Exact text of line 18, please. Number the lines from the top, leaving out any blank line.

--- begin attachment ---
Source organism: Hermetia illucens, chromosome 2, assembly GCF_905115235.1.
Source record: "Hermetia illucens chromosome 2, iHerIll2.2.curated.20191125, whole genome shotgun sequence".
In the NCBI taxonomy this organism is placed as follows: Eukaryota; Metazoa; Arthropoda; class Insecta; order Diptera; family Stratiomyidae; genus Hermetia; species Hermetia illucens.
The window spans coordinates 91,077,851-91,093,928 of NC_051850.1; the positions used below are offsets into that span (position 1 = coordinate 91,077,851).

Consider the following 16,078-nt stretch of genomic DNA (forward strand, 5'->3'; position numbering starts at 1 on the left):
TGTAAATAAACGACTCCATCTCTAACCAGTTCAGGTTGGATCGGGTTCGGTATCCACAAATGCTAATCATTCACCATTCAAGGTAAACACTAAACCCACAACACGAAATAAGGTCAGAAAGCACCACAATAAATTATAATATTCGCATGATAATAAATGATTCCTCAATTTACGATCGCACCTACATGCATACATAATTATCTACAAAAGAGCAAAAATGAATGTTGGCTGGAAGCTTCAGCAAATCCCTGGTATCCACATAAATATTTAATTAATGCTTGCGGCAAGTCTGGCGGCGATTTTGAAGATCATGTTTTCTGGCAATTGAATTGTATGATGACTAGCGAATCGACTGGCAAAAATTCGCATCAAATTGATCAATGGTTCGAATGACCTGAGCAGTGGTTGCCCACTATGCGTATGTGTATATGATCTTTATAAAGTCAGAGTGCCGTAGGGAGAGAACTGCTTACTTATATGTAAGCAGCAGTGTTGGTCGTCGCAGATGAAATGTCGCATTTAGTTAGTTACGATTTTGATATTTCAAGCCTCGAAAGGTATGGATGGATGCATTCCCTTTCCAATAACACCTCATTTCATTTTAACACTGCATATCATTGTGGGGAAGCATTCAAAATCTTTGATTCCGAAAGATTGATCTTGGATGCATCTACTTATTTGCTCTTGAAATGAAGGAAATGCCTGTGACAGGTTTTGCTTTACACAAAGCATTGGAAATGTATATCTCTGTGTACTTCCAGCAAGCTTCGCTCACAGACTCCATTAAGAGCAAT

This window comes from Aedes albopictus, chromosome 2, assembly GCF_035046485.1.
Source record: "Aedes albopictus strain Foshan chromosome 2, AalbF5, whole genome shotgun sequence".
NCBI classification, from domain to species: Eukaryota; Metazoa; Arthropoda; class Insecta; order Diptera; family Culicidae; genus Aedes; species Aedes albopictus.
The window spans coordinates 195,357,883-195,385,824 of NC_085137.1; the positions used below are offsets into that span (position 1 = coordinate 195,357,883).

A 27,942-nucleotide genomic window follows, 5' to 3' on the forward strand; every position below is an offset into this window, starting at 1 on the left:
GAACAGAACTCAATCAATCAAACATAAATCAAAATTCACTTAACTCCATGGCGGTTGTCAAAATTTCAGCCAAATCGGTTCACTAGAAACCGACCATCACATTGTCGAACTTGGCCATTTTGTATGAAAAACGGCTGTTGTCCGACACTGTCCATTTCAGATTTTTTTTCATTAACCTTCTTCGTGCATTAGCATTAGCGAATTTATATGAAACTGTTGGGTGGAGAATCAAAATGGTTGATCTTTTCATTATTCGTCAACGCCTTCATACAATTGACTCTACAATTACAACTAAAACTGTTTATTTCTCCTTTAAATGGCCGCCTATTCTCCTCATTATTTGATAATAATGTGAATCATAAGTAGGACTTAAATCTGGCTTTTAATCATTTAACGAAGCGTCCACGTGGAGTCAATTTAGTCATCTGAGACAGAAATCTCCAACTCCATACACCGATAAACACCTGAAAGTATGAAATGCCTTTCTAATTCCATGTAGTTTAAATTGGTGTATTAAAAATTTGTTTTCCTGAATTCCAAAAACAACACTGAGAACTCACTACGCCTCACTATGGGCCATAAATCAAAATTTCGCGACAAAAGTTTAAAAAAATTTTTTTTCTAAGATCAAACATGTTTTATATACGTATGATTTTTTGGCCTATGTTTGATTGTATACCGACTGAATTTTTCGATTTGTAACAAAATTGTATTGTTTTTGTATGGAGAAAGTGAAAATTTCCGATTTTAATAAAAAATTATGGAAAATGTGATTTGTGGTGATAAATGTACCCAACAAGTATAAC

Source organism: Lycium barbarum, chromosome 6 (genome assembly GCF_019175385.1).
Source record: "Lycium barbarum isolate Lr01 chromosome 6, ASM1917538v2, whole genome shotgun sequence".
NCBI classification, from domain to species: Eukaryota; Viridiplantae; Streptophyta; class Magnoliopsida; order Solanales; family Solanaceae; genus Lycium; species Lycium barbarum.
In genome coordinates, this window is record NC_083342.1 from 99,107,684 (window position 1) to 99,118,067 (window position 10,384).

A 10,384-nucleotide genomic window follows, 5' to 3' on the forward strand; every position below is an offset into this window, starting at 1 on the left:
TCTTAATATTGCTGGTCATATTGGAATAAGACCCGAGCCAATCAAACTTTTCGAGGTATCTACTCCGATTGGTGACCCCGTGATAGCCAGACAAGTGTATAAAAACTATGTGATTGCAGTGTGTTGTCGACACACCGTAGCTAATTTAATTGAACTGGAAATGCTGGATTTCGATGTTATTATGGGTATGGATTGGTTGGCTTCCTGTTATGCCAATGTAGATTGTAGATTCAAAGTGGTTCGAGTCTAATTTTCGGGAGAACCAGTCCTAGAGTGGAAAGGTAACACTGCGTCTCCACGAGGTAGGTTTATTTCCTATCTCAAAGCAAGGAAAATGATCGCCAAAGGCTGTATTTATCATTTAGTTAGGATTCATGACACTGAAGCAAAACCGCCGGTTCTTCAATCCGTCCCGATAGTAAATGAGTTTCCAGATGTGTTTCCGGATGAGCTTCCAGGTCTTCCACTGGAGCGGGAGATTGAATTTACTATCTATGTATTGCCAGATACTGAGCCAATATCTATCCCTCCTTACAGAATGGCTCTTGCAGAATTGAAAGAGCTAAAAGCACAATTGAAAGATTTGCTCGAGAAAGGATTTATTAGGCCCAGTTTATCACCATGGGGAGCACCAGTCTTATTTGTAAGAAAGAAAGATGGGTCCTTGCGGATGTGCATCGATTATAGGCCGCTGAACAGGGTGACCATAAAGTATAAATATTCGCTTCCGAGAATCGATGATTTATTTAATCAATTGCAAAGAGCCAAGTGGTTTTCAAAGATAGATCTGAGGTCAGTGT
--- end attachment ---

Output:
TCTTAATATTGCTGGTCATATTGGAATAAGACCCGAGCCAATCAAACTTTTCGAGGTATCTACTCCGATTGGTGACCCCGTGATAGCCAGACAAGTGTATAAAAACTATGTGATTGCAGTGTGTTGTCGACACACCGTAGCTAATTTAATTGAACTGGAAATGCTGGATTTCGATGTTATTATGGGTATGGATTGGTTGGCTTCCTGTTATGCCAATGTAGATTGTAGATTCAAAGTGGTTCGAGTCTAATTTTCGGGAGAACCAGTCCTAGAGTGGAAAGGTAACACTGCGTCTCCACGAGGTAGGTTTATTTCCTATCTCAAAGCAAGGAAAATGATCGCCAAAGGCTGTATTTATCATTTAGTTAGGATTCATGACACTGAAGCAAAACCGCCGGTTCTTCAATCCGTCCCGATAGTAAATGAGTTTCCAGATGTGTTTCCGGATGAGCTTCCAGGTCTTCCACTGGAGCGGGAGATTGAATTTACTATCTATGTATTGCCAGATACTGAGCCAATATCTATCCCTCCTTACAGAATGGCTCTTGCAGAATTGAAAGAGCTAAAAGCACAATTGAAAGATTTGCTCGAGAAAGGATTTATTAGGCCCAGTTTATCACCATGGGGAGCACCAGTCTTATTTGTAAGAAAGAAAGATGGGTCCTTGCGGATGTGCATCGATTATAGGCCGCTGAACAGGGTGACCATAAAGTATAAATATTCGCTTCCGAGAATCGATGATTTATTTAATCAATTGCAAAGAGCCAAGTGGTTTTCAAAGATAGATCTGAGGTCAGTGT